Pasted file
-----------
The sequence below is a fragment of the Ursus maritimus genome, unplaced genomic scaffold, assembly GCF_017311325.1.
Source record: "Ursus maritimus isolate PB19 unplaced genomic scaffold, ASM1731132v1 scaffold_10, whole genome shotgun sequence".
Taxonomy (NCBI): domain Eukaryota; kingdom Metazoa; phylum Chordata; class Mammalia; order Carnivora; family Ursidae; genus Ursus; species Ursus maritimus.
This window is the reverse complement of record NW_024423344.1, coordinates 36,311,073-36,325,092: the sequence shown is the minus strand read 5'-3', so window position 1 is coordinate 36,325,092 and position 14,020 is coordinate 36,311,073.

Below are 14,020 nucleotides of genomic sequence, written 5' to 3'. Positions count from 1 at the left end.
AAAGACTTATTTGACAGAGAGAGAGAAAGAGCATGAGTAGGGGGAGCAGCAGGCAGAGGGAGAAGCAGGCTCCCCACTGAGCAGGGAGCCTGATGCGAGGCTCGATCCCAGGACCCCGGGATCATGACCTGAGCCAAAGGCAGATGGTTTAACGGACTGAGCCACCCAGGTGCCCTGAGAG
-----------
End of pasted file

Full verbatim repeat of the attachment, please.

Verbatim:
The sequence below is a fragment of the Ursus maritimus genome, unplaced genomic scaffold, assembly GCF_017311325.1.
Source record: "Ursus maritimus isolate PB19 unplaced genomic scaffold, ASM1731132v1 scaffold_10, whole genome shotgun sequence".
Taxonomy (NCBI): domain Eukaryota; kingdom Metazoa; phylum Chordata; class Mammalia; order Carnivora; family Ursidae; genus Ursus; species Ursus maritimus.
This window is the reverse complement of record NW_024423344.1, coordinates 36,311,073-36,325,092: the sequence shown is the minus strand read 5'-3', so window position 1 is coordinate 36,325,092 and position 14,020 is coordinate 36,311,073.

Below are 14,020 nucleotides of genomic sequence, written 5' to 3'. Positions count from 1 at the left end.
AAAGACTTATTTGACAGAGAGAGAGAAAGAGCATGAGTAGGGGGAGCAGCAGGCAGAGGGAGAAGCAGGCTCCCCACTGAGCAGGGAGCCTGATGCGAGGCTCGATCCCAGGACCCCGGGATCATGACCTGAGCCAAAGGCAGATGGTTTAACGGACTGAGCCACCCAGGTGCCCTGAGAG